Law students and law graduates in Pakistan report for JURIST on events in that country that affect the justice system. Mariyam Taher Qayyum, a law graduate from the University of London, is submitting this message from Islamabad.
Religious extremism is on the rise again in Pakistan, a country that is constantly being condemned for its disregard for human rights. The current blasphemy laws in place in Pakistan make religious minorities particularly vulnerable to persecution.
Pakistan retained the penal code acquired by the British after gaining its independence in 1947. Pakistan’s founder, Muhammad Ali Jinnah, paid special attention to minorities in his inaugural address to the Constituent Assembly on August 11, 1947, claiming that people of every faith are allowed to visit their places of worship. A few years later, General Zia-ul-Haq came to power under a military dictatorship, ushering in an era of “Islamization” with significant changes to Pakistan’s Penal Code (PPC). With the help of fundamentalists, he began a much more rigorous Islamization of the nation, especially through the blasphemy laws. Pakistan’s Penal Code was revised several times between 1980 and 1986 and five sections were added dealing with blasphemy and other religious crimes. Every clause in the blasphemy law was modified or changed when Zia was leader, and the intent or mens rea requirement was completely removed. Section 295-C of the PPC is arguably the most controversial clause as it perpetuates the death penalty for defiling the name of the Prophet Muhammad. Since Section 295-C is a strict liability offense without a ‘mental element’, it is easier to prove, despite the fact that it carries the death penalty.
It is imperative to note that the Pakistani ruling class has historically yielded to the demands of fundamentalist clerics, perhaps in an effort to secure their own rule or thwart the plans of their rivals. A person is “as good as dead” if charged with blasphemy, according to an Amnesty International investigation. According to the Center for Social Justice (CSJ), 84 people were charged with blasphemy in 2021. In addition, blasphemy laws contribute to a growing climate of dogma and hostility, leading to the creation of a culture of fanaticism and violence, as well as a number of deceptive convictions. These allegations result in workplace discrimination, exile and exile, as well as violence and murder by angry mob. More than anywhere else, crowd hysteria is fiercely cherished in alleged profanity cases. On the other hand, religious leaders and clerics in Pakistan have used the mob mentality to cause chaos and destruction. Such beliefs perpetuate and encourage violence and the murder of innocent persons, especially minorities, in Pakistan.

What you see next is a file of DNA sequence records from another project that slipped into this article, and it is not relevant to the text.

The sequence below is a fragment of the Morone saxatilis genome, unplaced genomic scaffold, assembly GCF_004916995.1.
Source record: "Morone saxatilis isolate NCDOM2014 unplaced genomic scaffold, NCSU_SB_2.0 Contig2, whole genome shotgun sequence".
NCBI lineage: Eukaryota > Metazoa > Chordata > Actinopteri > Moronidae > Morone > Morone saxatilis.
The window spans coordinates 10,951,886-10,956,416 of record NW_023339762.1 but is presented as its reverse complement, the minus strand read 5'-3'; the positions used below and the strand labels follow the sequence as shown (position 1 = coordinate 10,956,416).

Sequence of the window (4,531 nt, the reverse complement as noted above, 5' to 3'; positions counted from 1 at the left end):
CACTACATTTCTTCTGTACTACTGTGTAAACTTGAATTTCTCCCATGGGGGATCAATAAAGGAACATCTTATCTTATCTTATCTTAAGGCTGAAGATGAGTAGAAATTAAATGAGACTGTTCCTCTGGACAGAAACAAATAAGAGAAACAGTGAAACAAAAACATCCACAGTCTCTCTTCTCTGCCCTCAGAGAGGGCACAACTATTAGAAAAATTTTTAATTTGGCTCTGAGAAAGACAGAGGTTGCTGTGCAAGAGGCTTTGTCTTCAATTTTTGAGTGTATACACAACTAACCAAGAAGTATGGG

Human Rights Without Frontiers reports that 1,860 people were charged with blasphemy between 1987 and August 2021, with 200 cases filed in 2020, indicating a sharp increase. In addition, after being detained on charges of blasphemy, more than 128 people were murdered by vigilantes outside of any legal process, with no opportunity to investigate and no one was prosecuted. Throughout the year, blasphemy attacks are perpetrated against a number of religious minorities, including Christians, Hindus and Muslim factions, including the Shia and Ahmadiyya groups. The manager of a factory in Sialkot, Punjab, Priantha Kumara, was attacked by several hundred Muslim workers on December 3, 2021 for removing posters of far-right extremist Tehreek-e-Labbaik Pakistan (TLP), who prayed Islamic prayers. According to media reports, the perpetrators beat, stamped and stoned him to death before setting his body on fire.
In a recent Supreme Court ruling, Salamat Mansha Mashih v The State, Judge Qazi Faez Isa expressed his dismay at the urge to accuse others, claiming that every second person pointed a finger and accused others of disrespecting religion without acknowledge and acknowledge that this was not the case. is a simple or general crime, but carries the death penalty instead. Salamat Masih, a Christian park sweeper, was charged with blasphemy after approaching a stranger and giving them a book. He spent more than a year of his life behind bars anticipating what appeared to be a death sentence when the Supreme Court released him on bail. Therefore, crimes related to religion will be dealt with diligently as they carry dire consequences.
With impunity from the state, vigilantes continue to carry out extrajudicial killings. Blasphemy laws continue to negatively affect the country’s plurality and foster an ethos of radicalism and bigotry. The charges of blasphemy are based on unfounded allegations, motivated by the persecution of minorities and the desire to settle personal scores. Therefore, it is essential that the law be amended to provide minorities with broader rights and harsher consequences for those who make false accusations.
Mariyam Taher Qayyum has a law degree from the University of London’s external programme. She currently works as a legal intern at the Supreme Court of Pakistan and the Supreme Court of Islamabad.